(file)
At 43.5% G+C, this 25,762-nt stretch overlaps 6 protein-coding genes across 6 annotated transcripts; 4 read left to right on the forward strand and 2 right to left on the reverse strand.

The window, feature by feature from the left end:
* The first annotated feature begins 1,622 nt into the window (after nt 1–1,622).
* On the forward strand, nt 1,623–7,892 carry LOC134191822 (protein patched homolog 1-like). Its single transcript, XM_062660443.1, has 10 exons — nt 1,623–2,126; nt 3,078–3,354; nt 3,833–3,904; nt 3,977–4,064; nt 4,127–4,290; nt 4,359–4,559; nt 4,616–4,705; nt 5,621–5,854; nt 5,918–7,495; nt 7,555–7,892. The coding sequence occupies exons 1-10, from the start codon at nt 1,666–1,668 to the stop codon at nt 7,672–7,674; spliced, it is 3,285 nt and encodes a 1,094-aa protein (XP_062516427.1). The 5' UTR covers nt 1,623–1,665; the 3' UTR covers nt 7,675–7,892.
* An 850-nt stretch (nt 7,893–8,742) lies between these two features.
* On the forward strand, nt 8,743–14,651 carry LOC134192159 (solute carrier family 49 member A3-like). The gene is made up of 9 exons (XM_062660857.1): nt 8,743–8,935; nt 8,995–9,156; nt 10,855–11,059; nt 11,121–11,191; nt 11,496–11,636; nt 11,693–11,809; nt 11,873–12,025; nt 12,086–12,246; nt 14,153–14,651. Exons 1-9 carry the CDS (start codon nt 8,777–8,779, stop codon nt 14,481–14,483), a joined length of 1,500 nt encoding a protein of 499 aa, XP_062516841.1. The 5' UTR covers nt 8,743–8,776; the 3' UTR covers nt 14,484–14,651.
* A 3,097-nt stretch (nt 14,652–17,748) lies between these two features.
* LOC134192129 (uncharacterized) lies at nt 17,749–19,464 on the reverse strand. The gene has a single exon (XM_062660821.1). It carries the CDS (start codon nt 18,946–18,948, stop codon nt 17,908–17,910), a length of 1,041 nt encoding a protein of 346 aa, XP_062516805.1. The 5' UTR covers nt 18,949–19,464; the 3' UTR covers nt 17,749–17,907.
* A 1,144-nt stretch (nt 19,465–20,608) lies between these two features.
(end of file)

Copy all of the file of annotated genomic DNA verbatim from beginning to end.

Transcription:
At 43.5% G+C, this 25,762-nt stretch overlaps 6 protein-coding genes across 6 annotated transcripts; 4 read left to right on the forward strand and 2 right to left on the reverse strand.

The window, feature by feature from the left end:
* The first annotated feature begins 1,622 nt into the window (after nt 1–1,622).
* On the forward strand, nt 1,623–7,892 carry LOC134191822 (protein patched homolog 1-like). Its single transcript, XM_062660443.1, has 10 exons — nt 1,623–2,126; nt 3,078–3,354; nt 3,833–3,904; nt 3,977–4,064; nt 4,127–4,290; nt 4,359–4,559; nt 4,616–4,705; nt 5,621–5,854; nt 5,918–7,495; nt 7,555–7,892. The coding sequence occupies exons 1-10, from the start codon at nt 1,666–1,668 to the stop codon at nt 7,672–7,674; spliced, it is 3,285 nt and encodes a 1,094-aa protein (XP_062516427.1). The 5' UTR covers nt 1,623–1,665; the 3' UTR covers nt 7,675–7,892.
* An 850-nt stretch (nt 7,893–8,742) lies between these two features.
* On the forward strand, nt 8,743–14,651 carry LOC134192159 (solute carrier family 49 member A3-like). The gene is made up of 9 exons (XM_062660857.1): nt 8,743–8,935; nt 8,995–9,156; nt 10,855–11,059; nt 11,121–11,191; nt 11,496–11,636; nt 11,693–11,809; nt 11,873–12,025; nt 12,086–12,246; nt 14,153–14,651. Exons 1-9 carry the CDS (start codon nt 8,777–8,779, stop codon nt 14,481–14,483), a joined length of 1,500 nt encoding a protein of 499 aa, XP_062516841.1. The 5' UTR covers nt 8,743–8,776; the 3' UTR covers nt 14,484–14,651.
* A 3,097-nt stretch (nt 14,652–17,748) lies between these two features.
* LOC134192129 (uncharacterized) lies at nt 17,749–19,464 on the reverse strand. The gene has a single exon (XM_062660821.1). It carries the CDS (start codon nt 18,946–18,948, stop codon nt 17,908–17,910), a length of 1,041 nt encoding a protein of 346 aa, XP_062516805.1. The 5' UTR covers nt 18,949–19,464; the 3' UTR covers nt 17,749–17,907.
* A 1,144-nt stretch (nt 19,465–20,608) lies between these two features.